Frozen fruit and fresh fruit can be subbed interchangeably, but frozen fruit produces a thicker and colder smoothie!
Maple water can easily be subbed for coconut water!
Frozen acai packets can be found in the frozen fruit section of most grocery stores, if you aren’t able to find it, just use more berries!
Proverbs 31:30 “Charm is deceptive, and beauty is fleeting; but a woman who fears the Lord is to be praised.”
There are some dishes that never stop being a classic. Sea salt and vinegar chips are always something that reminds me of the summertime fair that is held in a few towns over from where I live, of which my brothers and I would attend one day out of the year. Though those fries are cooked in damaged oils and made with potatoes, I sought to replicate this delicious flavor combination with the use of rutabaga, a rather underused, under appreciated root vegetable. If you have never cooked with rutabaga, they are a bit like turnips in that their water content is higher than that of a starchy vegetable such as sweet potatoes or parsnips. That being said, they are certainly not as pungent as turnips, and a lot easier to love. Though we Americans call them rutabagas, the vegetable is typically known as “swedes” around the world. Because they are likened to turnips, my mother was not entirely sure I could make something that would fit her fancy. However, as I was sprinkling on the truffle salt, I instantly new that I had her. In the end, the fries turned out amazing, and even my parents said so themselves as they ate away.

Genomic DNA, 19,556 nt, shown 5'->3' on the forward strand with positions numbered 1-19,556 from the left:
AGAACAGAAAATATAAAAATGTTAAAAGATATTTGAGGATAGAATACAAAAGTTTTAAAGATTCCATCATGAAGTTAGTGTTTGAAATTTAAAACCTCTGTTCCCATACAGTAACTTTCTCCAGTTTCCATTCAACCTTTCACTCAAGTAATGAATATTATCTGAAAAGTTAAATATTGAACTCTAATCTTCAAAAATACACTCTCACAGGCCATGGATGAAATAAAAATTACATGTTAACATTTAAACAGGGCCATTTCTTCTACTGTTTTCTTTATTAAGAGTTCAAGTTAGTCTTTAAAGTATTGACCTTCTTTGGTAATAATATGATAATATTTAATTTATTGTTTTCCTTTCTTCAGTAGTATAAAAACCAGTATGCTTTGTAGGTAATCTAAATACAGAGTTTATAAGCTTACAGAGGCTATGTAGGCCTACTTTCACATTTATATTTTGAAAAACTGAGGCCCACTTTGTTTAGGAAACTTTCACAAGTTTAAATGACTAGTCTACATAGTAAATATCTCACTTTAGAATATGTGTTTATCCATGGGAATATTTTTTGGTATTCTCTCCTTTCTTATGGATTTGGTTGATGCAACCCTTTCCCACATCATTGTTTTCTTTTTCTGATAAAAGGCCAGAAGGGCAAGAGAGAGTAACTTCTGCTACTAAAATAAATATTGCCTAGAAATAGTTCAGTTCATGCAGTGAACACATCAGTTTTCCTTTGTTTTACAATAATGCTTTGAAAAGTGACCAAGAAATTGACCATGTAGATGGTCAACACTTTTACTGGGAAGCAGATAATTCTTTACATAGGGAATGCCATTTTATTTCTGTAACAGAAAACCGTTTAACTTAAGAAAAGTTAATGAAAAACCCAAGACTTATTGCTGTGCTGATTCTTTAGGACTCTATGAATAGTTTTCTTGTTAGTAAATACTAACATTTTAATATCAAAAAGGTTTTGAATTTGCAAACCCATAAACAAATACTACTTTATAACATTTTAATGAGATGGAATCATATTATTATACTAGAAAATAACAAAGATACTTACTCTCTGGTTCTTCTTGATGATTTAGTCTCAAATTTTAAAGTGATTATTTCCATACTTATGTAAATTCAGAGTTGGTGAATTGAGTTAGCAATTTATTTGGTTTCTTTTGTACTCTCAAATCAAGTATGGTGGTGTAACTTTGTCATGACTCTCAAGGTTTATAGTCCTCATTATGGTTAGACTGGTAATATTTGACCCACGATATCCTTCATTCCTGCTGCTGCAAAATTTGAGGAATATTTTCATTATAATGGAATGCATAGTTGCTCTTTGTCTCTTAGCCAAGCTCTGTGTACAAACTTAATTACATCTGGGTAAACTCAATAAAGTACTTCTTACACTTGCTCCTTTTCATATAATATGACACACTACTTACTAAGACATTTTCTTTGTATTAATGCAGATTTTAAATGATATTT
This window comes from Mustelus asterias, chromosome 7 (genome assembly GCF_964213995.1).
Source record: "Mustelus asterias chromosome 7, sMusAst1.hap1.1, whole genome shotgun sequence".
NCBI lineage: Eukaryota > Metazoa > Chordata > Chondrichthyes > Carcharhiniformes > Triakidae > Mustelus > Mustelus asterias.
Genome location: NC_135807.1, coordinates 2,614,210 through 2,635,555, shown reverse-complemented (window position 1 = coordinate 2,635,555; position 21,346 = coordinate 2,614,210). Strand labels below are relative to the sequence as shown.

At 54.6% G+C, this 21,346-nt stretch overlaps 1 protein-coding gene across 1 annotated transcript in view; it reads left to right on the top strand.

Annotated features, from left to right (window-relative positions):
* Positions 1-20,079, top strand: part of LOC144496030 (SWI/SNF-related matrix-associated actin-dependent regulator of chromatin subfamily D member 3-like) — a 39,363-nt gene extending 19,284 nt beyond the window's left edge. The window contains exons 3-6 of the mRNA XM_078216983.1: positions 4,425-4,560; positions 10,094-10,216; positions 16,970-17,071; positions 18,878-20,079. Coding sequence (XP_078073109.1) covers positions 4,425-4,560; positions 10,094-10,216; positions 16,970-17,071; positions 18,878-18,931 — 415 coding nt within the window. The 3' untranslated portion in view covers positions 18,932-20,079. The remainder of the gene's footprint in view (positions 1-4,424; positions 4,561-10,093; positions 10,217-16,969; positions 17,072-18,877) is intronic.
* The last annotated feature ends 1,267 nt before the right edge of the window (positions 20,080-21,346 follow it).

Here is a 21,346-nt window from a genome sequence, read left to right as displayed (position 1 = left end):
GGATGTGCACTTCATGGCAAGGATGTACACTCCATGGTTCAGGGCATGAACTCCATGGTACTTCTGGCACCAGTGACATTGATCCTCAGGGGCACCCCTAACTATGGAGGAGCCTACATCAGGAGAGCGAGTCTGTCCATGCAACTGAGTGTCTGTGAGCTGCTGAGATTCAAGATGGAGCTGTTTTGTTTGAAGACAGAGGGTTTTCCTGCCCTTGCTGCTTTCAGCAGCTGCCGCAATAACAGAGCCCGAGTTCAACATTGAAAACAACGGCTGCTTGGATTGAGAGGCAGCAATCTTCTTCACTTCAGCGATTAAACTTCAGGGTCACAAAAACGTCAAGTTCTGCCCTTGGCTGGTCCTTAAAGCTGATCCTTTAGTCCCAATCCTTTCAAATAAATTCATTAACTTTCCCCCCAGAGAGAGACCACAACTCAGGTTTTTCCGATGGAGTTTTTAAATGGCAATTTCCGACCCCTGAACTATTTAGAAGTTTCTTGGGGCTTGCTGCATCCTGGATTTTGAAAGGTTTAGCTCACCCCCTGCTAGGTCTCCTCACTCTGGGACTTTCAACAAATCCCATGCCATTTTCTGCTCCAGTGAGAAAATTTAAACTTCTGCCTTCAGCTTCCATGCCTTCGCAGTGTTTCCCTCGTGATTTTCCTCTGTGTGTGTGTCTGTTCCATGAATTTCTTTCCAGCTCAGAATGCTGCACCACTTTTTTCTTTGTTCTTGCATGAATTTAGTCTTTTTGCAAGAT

Sea Salt and Vinegar Rutabaga Fries
- 1 lb rutabaga
- 1/2 cup apple cider vinegar
- 1 tbsp sea salt
- 1/4 cup avocado oil
- 1/2 tsp truffle salt
- Fresh rosemary (optional)
- Peel rutabaga, and cut into match stick sized fries.
- Place the chopped rutabaga in a shallow bowl and toss with sea salt and vinegar
- Cover the bowl with plastic wrap, and allow to sit in the fridge for 1-2 hours.
- Preheat oven to 425 degrees.
- After the rutabaga has marinated, remove from the bowl and place on a large baking sheet, and pat dry with paper towels.
- Toss the fries with avocado oil and truffle salt, and place in the preheated oven to bake for 35-40 minutes until beginning to brown around the edges.
- Remove from the oven and sprinkle with fresh chopped rosemary if desired.
Ephesians 4:32 “Be kind and compassionate to one another, forgiving each other, just as in Christ God forgave you.”